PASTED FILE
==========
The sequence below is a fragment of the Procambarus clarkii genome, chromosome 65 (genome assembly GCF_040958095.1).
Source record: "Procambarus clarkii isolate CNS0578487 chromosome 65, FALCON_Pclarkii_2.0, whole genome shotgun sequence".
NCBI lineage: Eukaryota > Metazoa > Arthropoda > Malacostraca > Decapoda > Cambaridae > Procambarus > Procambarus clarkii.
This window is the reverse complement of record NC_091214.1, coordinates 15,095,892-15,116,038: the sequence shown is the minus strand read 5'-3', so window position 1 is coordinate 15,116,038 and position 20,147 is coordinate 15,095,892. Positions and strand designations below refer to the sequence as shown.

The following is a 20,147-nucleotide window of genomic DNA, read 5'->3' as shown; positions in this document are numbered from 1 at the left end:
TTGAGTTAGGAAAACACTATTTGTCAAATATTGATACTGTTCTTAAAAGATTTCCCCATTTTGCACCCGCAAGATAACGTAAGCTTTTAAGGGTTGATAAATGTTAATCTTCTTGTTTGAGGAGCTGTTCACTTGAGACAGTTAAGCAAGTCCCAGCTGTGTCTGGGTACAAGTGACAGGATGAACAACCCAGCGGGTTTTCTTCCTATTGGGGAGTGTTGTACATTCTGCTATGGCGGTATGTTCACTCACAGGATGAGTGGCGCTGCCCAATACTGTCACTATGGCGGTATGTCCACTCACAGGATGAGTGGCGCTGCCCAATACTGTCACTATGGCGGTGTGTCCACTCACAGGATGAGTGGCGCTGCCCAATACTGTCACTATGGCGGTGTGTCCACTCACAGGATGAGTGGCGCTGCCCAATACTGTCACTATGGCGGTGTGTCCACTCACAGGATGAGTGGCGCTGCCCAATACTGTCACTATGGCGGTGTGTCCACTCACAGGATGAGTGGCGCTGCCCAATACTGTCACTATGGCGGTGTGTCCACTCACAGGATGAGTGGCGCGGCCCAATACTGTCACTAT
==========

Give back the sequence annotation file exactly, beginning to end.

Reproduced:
The sequence below is a fragment of the Procambarus clarkii genome, chromosome 65 (genome assembly GCF_040958095.1).
Source record: "Procambarus clarkii isolate CNS0578487 chromosome 65, FALCON_Pclarkii_2.0, whole genome shotgun sequence".
NCBI lineage: Eukaryota > Metazoa > Arthropoda > Malacostraca > Decapoda > Cambaridae > Procambarus > Procambarus clarkii.
This window is the reverse complement of record NC_091214.1, coordinates 15,095,892-15,116,038: the sequence shown is the minus strand read 5'-3', so window position 1 is coordinate 15,116,038 and position 20,147 is coordinate 15,095,892. Positions and strand designations below refer to the sequence as shown.

The following is a 20,147-nucleotide window of genomic DNA, read 5'->3' as shown; positions in this document are numbered from 1 at the left end:
TTGAGTTAGGAAAACACTATTTGTCAAATATTGATACTGTTCTTAAAAGATTTCCCCATTTTGCACCCGCAAGATAACGTAAGCTTTTAAGGGTTGATAAATGTTAATCTTCTTGTTTGAGGAGCTGTTCACTTGAGACAGTTAAGCAAGTCCCAGCTGTGTCTGGGTACAAGTGACAGGATGAACAACCCAGCGGGTTTTCTTCCTATTGGGGAGTGTTGTACATTCTGCTATGGCGGTATGTTCACTCACAGGATGAGTGGCGCTGCCCAATACTGTCACTATGGCGGTATGTCCACTCACAGGATGAGTGGCGCTGCCCAATACTGTCACTATGGCGGTGTGTCCACTCACAGGATGAGTGGCGCTGCCCAATACTGTCACTATGGCGGTGTGTCCACTCACAGGATGAGTGGCGCTGCCCAATACTGTCACTATGGCGGTGTGTCCACTCACAGGATGAGTGGCGCTGCCCAATACTGTCACTATGGCGGTGTGTCCACTCACAGGATGAGTGGCGCTGCCCAATACTGTCACTATGGCGGTGTGTCCACTCACAGGATGAGTGGCGCGGCCCAATACTGTCACTAT